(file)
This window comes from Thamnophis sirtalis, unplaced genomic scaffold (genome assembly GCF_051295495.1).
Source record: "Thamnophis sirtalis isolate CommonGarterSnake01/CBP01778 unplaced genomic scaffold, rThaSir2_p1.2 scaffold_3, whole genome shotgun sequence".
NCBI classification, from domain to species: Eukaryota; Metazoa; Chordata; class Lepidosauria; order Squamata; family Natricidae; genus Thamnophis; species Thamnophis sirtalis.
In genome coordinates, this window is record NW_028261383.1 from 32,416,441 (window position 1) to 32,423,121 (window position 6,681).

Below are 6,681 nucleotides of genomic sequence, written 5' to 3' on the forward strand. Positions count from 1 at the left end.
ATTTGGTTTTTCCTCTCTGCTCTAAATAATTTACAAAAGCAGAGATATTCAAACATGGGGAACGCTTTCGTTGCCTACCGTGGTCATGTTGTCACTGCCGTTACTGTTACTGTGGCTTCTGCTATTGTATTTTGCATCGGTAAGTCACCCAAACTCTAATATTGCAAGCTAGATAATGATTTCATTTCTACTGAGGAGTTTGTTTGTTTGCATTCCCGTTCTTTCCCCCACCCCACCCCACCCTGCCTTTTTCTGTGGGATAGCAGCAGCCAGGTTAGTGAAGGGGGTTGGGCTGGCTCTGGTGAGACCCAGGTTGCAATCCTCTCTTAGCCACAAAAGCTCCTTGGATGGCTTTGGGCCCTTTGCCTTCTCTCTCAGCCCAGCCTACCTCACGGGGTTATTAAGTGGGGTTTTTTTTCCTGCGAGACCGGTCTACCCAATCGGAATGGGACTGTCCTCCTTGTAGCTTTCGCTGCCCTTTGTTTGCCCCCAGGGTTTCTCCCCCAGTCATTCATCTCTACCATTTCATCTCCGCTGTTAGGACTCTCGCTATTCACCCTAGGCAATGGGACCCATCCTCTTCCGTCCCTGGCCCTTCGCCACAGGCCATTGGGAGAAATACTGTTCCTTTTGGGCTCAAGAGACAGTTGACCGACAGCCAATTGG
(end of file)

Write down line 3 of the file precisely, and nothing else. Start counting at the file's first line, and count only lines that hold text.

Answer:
NCBI classification, from domain to species: Eukaryota; Metazoa; Chordata; class Lepidosauria; order Squamata; family Natricidae; genus Thamnophis; species Thamnophis sirtalis.